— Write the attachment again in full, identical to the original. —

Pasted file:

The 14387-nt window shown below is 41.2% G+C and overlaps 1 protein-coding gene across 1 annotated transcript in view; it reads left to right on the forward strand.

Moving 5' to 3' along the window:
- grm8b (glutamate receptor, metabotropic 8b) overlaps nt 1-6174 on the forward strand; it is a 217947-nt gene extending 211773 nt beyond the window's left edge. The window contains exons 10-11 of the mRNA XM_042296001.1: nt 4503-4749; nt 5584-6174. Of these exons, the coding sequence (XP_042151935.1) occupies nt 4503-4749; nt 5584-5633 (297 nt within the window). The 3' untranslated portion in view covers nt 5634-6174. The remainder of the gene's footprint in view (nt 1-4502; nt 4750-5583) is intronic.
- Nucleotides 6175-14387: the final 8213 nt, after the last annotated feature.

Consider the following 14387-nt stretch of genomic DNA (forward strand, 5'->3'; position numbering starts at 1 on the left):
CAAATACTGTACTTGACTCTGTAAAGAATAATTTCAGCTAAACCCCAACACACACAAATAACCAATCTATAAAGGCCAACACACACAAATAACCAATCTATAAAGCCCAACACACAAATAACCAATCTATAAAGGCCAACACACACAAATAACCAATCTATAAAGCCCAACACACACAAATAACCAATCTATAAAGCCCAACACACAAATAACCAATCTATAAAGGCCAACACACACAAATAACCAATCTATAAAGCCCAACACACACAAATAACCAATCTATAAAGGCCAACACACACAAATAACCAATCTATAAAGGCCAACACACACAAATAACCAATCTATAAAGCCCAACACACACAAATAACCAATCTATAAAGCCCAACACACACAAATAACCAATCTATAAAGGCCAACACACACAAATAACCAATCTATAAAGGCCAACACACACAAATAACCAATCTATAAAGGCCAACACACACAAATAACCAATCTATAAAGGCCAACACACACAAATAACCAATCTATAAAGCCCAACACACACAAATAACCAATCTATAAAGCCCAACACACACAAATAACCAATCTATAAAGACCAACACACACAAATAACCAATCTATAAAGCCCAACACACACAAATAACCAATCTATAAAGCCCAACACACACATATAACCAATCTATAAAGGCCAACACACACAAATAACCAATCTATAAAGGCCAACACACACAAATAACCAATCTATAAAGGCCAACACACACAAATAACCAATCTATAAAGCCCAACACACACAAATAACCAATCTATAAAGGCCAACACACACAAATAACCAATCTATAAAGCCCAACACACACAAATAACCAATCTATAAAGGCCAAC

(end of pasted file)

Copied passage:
The 14387-nt window shown below is 41.2% G+C and overlaps 1 protein-coding gene across 1 annotated transcript in view; it reads left to right on the forward strand.

Moving 5' to 3' along the window:
- grm8b (glutamate receptor, metabotropic 8b) overlaps nt 1-6174 on the forward strand; it is a 217947-nt gene extending 211773 nt beyond the window's left edge. The window contains exons 10-11 of the mRNA XM_042296001.1: nt 4503-4749; nt 5584-6174. Of these exons, the coding sequence (XP_042151935.1) occupies nt 4503-4749; nt 5584-5633 (297 nt within the window). The 3' untranslated portion in view covers nt 5634-6174. The remainder of the gene's footprint in view (nt 1-4502; nt 4750-5583) is intronic.
- Nucleotides 6175-14387: the final 8213 nt, after the last annotated feature.

Consider the following 14387-nt stretch of genomic DNA (forward strand, 5'->3'; position numbering starts at 1 on the left):
CAAATACTGTACTTGACTCTGTAAAGAATAATTTCAGCTAAACCCCAACACACACAAATAACCAATCTATAAAGGCCAACACACACAAATAACCAATCTATAAAGCCCAACACACAAATAACCAATCTATAAAGGCCAACACACACAAATAACCAATCTATAAAGCCCAACACACACAAATAACCAATCTATAAAGCCCAACACACAAATAACCAATCTATAAAGGCCAACACACACAAATAACCAATCTATAAAGCCCAACACACACAAATAACCAATCTATAAAGGCCAACACACACAAATAACCAATCTATAAAGGCCAACACACACAAATAACCAATCTATAAAGCCCAACACACACAAATAACCAATCTATAAAGCCCAACACACACAAATAACCAATCTATAAAGGCCAACACACACAAATAACCAATCTATAAAGGCCAACACACACAAATAACCAATCTATAAAGGCCAACACACACAAATAACCAATCTATAAAGGCCAACACACACAAATAACCAATCTATAAAGCCCAACACACACAAATAACCAATCTATAAAGCCCAACACACACAAATAACCAATCTATAAAGACCAACACACACAAATAACCAATCTATAAAGCCCAACACACACAAATAACCAATCTATAAAGCCCAACACACACATATAACCAATCTATAAAGGCCAACACACACAAATAACCAATCTATAAAGGCCAACACACACAAATAACCAATCTATAAAGGCCAACACACACAAATAACCAATCTATAAAGCCCAACACACACAAATAACCAATCTATAAAGGCCAACACACACAAATAACCAATCTATAAAGCCCAACACACACAAATAACCAATCTATAAAGGCCAAC